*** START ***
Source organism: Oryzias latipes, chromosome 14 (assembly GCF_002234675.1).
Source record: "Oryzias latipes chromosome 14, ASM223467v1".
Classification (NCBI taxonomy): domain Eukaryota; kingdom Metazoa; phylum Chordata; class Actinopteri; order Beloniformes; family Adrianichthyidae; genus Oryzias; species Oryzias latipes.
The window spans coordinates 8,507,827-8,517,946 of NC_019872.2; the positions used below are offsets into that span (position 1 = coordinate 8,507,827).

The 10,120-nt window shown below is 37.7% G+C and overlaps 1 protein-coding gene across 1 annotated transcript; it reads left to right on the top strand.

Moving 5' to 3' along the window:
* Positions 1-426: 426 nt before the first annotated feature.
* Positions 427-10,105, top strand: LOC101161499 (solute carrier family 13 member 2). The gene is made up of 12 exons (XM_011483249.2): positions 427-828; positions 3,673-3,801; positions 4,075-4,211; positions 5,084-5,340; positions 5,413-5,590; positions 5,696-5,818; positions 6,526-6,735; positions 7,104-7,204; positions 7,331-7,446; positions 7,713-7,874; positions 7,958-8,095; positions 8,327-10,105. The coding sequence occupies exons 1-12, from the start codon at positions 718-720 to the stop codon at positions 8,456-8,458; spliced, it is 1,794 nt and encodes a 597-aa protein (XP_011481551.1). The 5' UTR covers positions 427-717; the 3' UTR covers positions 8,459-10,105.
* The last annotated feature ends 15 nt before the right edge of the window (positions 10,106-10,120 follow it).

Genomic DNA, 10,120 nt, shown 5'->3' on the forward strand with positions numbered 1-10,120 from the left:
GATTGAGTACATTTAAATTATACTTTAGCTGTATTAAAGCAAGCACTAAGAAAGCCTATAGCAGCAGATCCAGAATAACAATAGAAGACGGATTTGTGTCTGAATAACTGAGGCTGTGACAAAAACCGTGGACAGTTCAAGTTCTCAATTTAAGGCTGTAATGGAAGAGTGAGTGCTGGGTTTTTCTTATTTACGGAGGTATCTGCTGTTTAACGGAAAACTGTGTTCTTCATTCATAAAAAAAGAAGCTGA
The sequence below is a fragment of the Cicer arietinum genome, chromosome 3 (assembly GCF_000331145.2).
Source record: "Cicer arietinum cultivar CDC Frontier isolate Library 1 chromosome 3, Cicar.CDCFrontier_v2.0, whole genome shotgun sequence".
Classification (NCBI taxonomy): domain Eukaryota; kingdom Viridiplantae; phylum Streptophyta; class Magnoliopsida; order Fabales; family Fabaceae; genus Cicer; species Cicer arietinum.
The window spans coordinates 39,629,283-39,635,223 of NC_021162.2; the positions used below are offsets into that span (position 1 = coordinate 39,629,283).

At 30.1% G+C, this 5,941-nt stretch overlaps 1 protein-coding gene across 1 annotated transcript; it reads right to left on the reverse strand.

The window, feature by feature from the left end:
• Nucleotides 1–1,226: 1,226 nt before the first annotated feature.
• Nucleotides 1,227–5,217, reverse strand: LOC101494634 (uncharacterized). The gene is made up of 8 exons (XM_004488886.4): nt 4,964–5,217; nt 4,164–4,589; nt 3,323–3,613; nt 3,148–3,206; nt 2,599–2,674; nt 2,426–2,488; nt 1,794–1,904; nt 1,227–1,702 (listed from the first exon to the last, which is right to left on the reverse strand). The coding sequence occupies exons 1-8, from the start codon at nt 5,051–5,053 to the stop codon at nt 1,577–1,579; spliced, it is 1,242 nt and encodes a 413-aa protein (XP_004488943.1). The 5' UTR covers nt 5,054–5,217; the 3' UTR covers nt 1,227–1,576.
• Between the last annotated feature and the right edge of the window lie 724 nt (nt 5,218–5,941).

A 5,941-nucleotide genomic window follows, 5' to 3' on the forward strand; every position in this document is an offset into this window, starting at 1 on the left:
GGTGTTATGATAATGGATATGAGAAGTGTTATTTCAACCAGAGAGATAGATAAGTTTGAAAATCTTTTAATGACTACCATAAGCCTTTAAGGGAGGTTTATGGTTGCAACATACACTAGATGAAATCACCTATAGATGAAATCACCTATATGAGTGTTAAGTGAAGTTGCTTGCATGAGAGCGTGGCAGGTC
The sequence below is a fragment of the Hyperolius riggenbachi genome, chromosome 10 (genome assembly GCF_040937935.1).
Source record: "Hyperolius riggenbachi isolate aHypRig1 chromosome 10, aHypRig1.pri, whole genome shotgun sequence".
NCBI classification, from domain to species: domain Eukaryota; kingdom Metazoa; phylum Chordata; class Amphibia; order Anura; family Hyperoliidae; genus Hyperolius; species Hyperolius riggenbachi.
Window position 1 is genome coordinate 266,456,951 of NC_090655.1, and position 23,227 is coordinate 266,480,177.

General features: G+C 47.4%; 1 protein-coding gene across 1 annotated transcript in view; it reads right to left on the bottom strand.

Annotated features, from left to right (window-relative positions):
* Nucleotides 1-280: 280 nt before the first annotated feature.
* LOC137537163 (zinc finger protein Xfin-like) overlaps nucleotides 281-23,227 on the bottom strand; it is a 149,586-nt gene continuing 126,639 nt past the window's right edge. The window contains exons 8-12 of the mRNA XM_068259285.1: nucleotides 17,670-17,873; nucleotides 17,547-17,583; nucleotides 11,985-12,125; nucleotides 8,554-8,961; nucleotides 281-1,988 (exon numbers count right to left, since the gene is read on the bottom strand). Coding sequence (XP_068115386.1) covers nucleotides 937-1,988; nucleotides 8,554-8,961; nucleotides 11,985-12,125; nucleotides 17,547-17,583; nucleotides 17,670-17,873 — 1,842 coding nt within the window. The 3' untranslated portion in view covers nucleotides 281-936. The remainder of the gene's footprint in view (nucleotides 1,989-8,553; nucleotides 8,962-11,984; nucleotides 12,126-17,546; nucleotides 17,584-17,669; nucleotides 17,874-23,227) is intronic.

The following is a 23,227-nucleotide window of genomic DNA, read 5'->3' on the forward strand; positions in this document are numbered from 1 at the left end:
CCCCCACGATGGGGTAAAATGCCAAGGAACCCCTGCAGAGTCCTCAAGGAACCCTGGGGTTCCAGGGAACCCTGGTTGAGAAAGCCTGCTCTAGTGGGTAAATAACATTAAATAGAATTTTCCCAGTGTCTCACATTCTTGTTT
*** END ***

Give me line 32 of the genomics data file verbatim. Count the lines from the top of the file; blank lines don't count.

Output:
CCCCCACGATGGGGTAAAATGCCAAGGAACCCCTGCAGAGTCCTCAAGGAACCCTGGGGTTCCAGGGAACCCTGGTTGAGAAAGCCTGCTCTAGTGGGTAAATAACATTAAATAGAATTTTCCCAGTGTCTCACATTCTTGTTT